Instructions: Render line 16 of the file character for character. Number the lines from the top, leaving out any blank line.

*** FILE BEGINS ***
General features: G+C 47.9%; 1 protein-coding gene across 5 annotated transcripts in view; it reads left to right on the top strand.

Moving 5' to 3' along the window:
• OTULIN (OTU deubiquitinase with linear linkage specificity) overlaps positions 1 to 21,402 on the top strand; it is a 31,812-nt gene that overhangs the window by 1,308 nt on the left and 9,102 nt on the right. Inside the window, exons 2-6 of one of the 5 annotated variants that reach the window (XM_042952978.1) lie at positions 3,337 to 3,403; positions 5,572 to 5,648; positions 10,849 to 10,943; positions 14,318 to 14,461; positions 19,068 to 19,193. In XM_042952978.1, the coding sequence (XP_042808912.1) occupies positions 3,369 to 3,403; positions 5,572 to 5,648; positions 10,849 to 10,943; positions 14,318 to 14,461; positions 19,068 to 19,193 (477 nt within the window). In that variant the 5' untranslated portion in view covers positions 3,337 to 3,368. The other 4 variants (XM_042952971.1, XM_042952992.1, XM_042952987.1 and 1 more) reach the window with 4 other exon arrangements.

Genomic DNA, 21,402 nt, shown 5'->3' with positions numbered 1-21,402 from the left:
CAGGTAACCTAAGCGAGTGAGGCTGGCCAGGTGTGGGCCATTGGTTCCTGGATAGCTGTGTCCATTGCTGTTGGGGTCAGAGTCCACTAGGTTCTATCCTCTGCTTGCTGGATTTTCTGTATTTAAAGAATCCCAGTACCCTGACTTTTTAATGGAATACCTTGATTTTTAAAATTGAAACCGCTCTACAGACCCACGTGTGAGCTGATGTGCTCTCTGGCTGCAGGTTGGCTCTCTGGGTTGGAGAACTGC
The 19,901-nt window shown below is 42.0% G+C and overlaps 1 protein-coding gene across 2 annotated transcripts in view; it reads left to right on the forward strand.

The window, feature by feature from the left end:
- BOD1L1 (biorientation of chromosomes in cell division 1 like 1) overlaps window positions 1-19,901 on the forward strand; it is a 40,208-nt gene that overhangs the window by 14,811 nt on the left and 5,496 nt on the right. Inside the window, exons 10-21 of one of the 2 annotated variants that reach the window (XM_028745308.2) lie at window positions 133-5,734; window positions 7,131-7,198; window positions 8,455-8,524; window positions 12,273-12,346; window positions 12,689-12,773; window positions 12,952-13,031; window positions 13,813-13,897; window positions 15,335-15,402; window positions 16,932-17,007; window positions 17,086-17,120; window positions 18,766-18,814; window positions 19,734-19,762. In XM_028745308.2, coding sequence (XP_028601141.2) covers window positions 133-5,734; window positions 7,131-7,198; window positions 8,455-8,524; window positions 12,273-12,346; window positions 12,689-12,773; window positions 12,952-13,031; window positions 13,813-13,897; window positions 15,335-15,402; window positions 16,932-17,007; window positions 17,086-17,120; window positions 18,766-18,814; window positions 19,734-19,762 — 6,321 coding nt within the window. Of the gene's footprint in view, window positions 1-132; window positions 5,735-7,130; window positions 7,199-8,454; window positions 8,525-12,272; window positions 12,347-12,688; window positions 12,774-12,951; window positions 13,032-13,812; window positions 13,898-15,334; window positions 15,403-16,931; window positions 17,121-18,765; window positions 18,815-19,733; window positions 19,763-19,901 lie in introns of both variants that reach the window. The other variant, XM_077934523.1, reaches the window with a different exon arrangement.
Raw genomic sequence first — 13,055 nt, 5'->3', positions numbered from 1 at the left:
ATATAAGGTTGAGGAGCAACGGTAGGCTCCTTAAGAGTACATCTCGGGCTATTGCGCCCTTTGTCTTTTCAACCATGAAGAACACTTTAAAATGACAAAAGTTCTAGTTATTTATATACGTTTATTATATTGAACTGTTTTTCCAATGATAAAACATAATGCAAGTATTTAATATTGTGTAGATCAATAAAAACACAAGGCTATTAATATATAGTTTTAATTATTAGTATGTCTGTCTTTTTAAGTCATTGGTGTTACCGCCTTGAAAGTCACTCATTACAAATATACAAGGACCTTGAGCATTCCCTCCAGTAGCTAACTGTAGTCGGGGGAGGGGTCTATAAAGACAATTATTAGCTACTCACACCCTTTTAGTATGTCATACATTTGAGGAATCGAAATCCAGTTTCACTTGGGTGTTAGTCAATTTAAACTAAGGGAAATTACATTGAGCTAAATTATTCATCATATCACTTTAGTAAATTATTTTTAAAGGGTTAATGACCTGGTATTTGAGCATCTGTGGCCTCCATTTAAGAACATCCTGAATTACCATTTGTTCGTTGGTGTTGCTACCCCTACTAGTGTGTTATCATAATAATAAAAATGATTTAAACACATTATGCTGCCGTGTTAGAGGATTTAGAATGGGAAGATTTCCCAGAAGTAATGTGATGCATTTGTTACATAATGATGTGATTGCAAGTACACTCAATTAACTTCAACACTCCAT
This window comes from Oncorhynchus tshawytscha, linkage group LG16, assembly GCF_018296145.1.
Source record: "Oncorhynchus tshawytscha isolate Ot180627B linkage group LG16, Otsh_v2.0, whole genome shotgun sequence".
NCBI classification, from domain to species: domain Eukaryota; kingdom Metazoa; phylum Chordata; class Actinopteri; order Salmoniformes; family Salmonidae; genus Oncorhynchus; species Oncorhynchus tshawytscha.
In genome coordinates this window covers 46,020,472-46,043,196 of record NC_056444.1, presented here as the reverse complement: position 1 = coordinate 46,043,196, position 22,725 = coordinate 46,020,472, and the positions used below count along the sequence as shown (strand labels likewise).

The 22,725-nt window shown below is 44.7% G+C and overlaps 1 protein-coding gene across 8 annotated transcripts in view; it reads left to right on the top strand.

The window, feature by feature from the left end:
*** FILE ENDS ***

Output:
The window, feature by feature from the left end: